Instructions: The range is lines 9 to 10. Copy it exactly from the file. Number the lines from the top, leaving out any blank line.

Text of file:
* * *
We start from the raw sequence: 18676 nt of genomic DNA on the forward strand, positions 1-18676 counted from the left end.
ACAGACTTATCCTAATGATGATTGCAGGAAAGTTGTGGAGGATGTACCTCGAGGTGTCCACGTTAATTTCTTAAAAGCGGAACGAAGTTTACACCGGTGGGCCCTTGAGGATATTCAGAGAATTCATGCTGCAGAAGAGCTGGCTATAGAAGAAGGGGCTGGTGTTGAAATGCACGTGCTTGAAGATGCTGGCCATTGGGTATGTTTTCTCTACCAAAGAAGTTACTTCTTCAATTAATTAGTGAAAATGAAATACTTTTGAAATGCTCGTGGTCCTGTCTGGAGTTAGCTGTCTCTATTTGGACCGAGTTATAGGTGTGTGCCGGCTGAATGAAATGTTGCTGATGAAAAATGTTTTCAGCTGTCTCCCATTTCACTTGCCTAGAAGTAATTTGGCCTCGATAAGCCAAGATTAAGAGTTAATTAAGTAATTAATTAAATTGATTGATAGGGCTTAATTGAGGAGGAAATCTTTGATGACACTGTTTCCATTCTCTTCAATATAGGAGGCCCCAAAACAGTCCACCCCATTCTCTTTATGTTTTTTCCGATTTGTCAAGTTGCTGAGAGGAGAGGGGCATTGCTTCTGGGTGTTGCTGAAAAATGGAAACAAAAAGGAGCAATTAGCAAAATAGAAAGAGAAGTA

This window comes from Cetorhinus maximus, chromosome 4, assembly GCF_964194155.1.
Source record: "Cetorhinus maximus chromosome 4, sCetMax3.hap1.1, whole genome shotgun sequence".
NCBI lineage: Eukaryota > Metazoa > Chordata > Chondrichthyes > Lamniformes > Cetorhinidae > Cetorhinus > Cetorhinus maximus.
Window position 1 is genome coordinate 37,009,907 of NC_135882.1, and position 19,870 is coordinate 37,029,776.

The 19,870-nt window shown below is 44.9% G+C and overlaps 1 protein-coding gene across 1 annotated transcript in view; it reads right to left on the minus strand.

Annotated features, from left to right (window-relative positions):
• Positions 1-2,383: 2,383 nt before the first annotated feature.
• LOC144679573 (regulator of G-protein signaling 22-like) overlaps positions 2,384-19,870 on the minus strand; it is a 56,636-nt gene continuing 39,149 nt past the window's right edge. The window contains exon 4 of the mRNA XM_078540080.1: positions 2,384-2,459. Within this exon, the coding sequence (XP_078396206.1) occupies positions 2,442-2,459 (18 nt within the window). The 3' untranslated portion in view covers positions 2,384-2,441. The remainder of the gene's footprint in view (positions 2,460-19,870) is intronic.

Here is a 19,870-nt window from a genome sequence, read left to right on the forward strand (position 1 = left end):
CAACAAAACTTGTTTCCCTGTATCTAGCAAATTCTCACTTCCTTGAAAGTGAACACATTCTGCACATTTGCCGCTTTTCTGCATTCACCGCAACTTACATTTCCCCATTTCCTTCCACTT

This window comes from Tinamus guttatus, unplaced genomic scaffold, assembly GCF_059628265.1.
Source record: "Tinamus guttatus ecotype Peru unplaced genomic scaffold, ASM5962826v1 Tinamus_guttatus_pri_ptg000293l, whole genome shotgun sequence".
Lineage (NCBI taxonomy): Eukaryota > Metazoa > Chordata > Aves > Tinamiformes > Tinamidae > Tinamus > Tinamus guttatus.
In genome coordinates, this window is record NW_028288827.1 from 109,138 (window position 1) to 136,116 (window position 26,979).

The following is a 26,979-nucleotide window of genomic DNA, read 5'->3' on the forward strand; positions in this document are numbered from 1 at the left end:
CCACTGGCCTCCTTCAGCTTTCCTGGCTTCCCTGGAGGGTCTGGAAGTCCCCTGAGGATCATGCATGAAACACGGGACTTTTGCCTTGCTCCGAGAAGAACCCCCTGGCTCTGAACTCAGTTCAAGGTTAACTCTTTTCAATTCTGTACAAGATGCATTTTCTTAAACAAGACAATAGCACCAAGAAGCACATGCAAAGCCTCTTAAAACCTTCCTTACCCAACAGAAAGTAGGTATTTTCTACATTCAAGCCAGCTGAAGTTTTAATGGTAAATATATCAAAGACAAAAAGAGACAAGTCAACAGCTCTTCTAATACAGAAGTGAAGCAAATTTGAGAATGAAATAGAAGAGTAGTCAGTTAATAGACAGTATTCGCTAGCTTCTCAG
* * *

• Positions 1-2,383: 2,383 nt before the first annotated feature.
• LOC144679573 (regulator of G-protein signaling 22-like) overlaps positions 2,384-19,870 on the minus strand; it is a 56,636-nt gene continuing 39,149 nt past the window's right edge. The window contains exon 4 of the mRNA XM_078540080.1: positions 2,384-2,459. Within this exon, the coding sequence (XP_078396206.1) occupies positions 2,442-2,459 (18 nt within the window). The 3' untranslated portion in view covers positions 2,384-2,441. The remainder of the gene's footprint in view (positions 2,460-19,870) is intronic.